Tom Doyle: Man On The Run: Paul McCartney In The 1970s

Macca’s brave, bonkers post-Fabs odyssey.

You can trust Louder Our experienced team has worked for some of the biggest brands in music. From testing headphones to reviewing albums, our experts aim to create reviews you can trust. Find out more about how we review.

In 1971, Paul McCartney’s three fellow ex-lovable Moptops paid him a visit, Reggie Kray-style. Jumping out of his Rolls, a livid Lennon chucked two bricks through his old mate’s windows. This was par for the course in a decade when McCartney was blamed at its start for splitting The Beatles, and at its end for responding clumsily to Lennon’s murder.

Doyle peels away the sometimes bland veneer of the man who told reporters Lennon’s death was “a drag” to reveal a private reaction of bawling grief. McCartney was similarly bereft without The Beatles.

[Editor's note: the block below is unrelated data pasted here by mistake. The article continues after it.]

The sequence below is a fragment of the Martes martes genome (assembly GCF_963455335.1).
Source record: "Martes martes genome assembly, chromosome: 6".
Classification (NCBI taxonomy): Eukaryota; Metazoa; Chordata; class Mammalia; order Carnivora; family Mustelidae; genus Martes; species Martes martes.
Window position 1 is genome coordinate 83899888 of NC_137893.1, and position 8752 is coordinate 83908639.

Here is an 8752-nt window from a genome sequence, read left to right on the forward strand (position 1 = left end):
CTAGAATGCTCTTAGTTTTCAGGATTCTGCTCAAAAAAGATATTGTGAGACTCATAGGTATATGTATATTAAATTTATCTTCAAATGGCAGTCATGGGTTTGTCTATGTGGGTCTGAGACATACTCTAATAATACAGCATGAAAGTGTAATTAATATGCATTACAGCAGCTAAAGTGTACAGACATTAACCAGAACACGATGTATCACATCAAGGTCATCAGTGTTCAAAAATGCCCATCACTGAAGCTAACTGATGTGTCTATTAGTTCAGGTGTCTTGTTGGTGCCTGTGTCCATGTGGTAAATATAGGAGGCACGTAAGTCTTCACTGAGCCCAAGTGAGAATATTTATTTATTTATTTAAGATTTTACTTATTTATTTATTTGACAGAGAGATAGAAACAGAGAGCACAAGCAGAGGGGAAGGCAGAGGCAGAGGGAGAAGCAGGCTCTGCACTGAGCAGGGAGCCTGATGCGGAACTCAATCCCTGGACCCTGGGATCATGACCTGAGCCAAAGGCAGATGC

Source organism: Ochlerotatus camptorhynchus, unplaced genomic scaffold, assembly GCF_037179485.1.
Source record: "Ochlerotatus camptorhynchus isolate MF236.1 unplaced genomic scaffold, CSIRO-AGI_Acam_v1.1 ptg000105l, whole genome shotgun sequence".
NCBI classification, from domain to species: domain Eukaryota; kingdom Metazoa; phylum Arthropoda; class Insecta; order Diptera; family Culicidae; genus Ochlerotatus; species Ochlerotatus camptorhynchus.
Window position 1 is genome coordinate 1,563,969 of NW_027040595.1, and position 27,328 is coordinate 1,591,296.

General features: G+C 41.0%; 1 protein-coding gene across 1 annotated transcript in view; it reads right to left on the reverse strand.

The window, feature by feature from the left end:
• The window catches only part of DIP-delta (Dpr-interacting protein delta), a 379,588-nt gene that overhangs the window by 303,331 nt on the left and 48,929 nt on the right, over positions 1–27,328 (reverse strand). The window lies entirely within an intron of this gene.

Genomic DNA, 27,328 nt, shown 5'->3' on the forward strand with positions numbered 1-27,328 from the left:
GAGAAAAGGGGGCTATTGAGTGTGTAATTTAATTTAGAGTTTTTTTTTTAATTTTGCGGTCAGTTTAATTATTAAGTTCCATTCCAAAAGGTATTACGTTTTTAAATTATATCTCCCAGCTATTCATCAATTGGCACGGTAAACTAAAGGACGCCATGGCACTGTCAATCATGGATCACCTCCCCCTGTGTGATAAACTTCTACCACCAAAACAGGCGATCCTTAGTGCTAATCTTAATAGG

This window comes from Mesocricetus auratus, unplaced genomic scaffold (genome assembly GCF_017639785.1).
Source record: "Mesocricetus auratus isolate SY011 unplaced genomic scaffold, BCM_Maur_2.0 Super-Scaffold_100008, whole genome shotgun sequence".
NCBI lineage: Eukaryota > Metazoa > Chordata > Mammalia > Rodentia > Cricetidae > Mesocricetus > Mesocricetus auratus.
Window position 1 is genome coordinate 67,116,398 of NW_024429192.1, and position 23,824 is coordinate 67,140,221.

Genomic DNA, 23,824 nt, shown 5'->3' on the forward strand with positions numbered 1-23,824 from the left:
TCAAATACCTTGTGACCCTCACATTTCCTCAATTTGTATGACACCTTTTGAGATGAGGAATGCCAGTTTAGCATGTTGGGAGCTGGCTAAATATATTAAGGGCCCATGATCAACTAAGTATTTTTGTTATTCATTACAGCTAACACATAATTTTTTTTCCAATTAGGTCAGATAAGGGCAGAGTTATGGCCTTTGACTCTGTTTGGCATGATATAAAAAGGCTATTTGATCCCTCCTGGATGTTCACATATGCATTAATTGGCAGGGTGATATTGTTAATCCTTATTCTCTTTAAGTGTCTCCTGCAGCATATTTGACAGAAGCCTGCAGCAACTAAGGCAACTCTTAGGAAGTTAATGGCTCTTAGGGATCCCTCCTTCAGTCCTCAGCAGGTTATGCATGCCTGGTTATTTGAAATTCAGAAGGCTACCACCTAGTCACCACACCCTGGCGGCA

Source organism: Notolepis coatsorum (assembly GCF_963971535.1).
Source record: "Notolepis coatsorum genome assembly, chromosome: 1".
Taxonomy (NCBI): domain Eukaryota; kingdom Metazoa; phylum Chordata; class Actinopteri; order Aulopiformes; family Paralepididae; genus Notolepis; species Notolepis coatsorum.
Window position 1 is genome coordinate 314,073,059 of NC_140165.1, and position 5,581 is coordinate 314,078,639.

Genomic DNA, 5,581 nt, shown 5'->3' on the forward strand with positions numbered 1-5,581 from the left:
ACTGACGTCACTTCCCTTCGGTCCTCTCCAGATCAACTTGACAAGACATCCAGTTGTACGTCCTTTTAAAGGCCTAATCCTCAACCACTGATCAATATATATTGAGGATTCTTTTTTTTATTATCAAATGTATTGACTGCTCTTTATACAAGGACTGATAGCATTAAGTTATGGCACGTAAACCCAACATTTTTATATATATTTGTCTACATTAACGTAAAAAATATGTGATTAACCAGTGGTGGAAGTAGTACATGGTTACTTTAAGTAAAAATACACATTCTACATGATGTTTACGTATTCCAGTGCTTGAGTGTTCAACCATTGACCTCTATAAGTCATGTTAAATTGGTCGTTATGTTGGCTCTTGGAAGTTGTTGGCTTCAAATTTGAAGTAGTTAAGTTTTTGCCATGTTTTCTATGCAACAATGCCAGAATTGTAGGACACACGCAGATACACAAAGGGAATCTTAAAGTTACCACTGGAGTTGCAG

His climb back to planet-conquering form with Wings is a story of eccentric, optimistic openness to the world, from a knife-point mugging in Lagos to leading fellow jailbirds in a naked bathtub singalong of Yesterday after his Japanese drugs bust. This is a more likeable, adventurous Macca than legend allows, keeping his sanity, normality and dignity in the thin air of crazy fame./o:p

Nick Hasted

Nick Hasted writes about film, music, books and comics for Classic Rock, The Independent, Uncut, Jazzwise and The Arts Desk. He has published three books: The Dark Story of Eminem (2002), You Really Got Me: The Story of The Kinks (2011), and Jack White: How He Built An Empire From The Blues (2016).